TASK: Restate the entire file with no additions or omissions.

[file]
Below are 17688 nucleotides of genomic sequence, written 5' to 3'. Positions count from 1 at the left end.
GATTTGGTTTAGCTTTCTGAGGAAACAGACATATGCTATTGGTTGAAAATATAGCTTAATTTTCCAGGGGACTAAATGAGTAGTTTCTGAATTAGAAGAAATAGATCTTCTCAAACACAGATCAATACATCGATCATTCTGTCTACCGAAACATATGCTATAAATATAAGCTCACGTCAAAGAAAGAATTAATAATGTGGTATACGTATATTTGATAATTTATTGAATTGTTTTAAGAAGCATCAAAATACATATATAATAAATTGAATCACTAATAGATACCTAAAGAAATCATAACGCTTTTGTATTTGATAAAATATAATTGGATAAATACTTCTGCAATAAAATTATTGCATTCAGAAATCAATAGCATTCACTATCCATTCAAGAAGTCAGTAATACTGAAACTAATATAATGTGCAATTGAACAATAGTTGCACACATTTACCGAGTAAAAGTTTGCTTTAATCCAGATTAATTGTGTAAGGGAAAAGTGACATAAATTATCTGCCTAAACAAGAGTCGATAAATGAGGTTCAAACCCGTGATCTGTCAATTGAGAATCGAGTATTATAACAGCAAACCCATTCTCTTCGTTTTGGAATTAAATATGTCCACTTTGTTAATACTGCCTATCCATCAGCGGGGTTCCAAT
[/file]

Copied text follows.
Below are 17688 nucleotides of genomic sequence, written 5' to 3'. Positions count from 1 at the left end.
GATTTGGTTTAGCTTTCTGAGGAAACAGACATATGCTATTGGTTGAAAATATAGCTTAATTTTCCAGGGGACTAAATGAGTAGTTTCTGAATTAGAAGAAATAGATCTTCTCAAACACAGATCAATACATCGATCATTCTGTCTACCGAAACATATGCTATAAATATAAGCTCACGTCAAAGAAAGAATTAATAATGTGGTATACGTATATTTGATAATTTATTGAATTGTTTTAAGAAGCATCAAAATACATATATAATAAATTGAATCACTAATAGATACCTAAAGAAATCATAACGCTTTTGTATTTGATAAAATATAATTGGATAAATACTTCTGCAATAAAATTATTGCATTCAGAAATCAATAGCATTCACTATCCATTCAAGAAGTCAGTAATACTGAAACTAATATAATGTGCAATTGAACAATAGTTGCACACATTTACCGAGTAAAAGTTTGCTTTAATCCAGATTAATTGTGTAAGGGAAAAGTGACATAAATTATCTGCCTAAACAAGAGTCGATAAATGAGGTTCAAACCCGTGATCTGTCAATTGAGAATCGAGTATTATAACAGCAAACCCATTCTCTTCGTTTTGGAATTAAATATGTCCACTTTGTTAATACTGCCTATCCATCAGCGGGGTTCCAAT